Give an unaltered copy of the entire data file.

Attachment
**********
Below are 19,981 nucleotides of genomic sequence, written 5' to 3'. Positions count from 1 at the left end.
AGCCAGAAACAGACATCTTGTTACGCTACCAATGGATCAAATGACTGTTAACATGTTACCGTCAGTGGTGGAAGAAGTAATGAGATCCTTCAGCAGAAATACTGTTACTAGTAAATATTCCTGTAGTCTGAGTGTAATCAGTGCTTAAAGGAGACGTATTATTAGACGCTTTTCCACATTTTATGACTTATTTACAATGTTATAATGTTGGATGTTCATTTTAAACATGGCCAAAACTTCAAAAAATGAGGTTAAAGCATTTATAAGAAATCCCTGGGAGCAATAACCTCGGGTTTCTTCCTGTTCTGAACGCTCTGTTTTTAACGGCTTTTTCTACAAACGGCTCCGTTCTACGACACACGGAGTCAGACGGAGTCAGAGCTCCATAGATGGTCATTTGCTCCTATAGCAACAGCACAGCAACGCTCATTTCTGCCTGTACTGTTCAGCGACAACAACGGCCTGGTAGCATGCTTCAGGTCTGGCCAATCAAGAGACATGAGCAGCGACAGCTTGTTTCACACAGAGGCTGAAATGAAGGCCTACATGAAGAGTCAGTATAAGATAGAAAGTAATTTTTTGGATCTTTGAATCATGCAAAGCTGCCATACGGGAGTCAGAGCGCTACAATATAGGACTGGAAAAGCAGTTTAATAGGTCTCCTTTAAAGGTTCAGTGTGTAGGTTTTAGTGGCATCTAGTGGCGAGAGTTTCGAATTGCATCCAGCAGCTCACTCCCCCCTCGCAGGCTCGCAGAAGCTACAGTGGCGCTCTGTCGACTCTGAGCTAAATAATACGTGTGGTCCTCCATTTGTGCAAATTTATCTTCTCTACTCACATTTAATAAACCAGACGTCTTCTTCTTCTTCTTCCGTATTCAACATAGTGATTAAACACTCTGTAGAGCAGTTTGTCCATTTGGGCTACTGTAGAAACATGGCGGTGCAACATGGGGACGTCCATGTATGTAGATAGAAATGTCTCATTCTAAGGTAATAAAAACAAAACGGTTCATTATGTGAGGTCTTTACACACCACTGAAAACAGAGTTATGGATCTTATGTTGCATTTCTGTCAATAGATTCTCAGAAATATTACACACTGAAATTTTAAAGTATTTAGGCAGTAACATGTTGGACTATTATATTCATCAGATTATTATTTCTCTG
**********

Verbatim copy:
Below are 19,981 nucleotides of genomic sequence, written 5' to 3'. Positions count from 1 at the left end.
AGCCAGAAACAGACATCTTGTTACGCTACCAATGGATCAAATGACTGTTAACATGTTACCGTCAGTGGTGGAAGAAGTAATGAGATCCTTCAGCAGAAATACTGTTACTAGTAAATATTCCTGTAGTCTGAGTGTAATCAGTGCTTAAAGGAGACGTATTATTAGACGCTTTTCCACATTTTATGACTTATTTACAATGTTATAATGTTGGATGTTCATTTTAAACATGGCCAAAACTTCAAAAAATGAGGTTAAAGCATTTATAAGAAATCCCTGGGAGCAATAACCTCGGGTTTCTTCCTGTTCTGAACGCTCTGTTTTTAACGGCTTTTTCTACAAACGGCTCCGTTCTACGACACACGGAGTCAGACGGAGTCAGAGCTCCATAGATGGTCATTTGCTCCTATAGCAACAGCACAGCAACGCTCATTTCTGCCTGTACTGTTCAGCGACAACAACGGCCTGGTAGCATGCTTCAGGTCTGGCCAATCAAGAGACATGAGCAGCGACAGCTTGTTTCACACAGAGGCTGAAATGAAGGCCTACATGAAGAGTCAGTATAAGATAGAAAGTAATTTTTTGGATCTTTGAATCATGCAAAGCTGCCATACGGGAGTCAGAGCGCTACAATATAGGACTGGAAAAGCAGTTTAATAGGTCTCCTTTAAAGGTTCAGTGTGTAGGTTTTAGTGGCATCTAGTGGCGAGAGTTTCGAATTGCATCCAGCAGCTCACTCCCCCCTCGCAGGCTCGCAGAAGCTACAGTGGCGCTCTGTCGACTCTGAGCTAAATAATACGTGTGGTCCTCCATTTGTGCAAATTTATCTTCTCTACTCACATTTAATAAACCAGACGTCTTCTTCTTCTTCTTCCGTATTCAACATAGTGATTAAACACTCTGTAGAGCAGTTTGTCCATTTGGGCTACTGTAGAAACATGGCGGTGCAACATGGGGACGTCCATGTATGTAGATAGAAATGTCTCATTCTAAGGTAATAAAAACAAAACGGTTCATTATGTGAGGTCTTTACACACCACTGAAAACAGAGTTATGGATCTTATGTTGCATTTCTGTCAATAGATTCTCAGAAATATTACACACTGAAATTTTAAAGTATTTAGGCAGTAACATGTTGGACTATTATATTCATCAGATTATTATTTCTCTG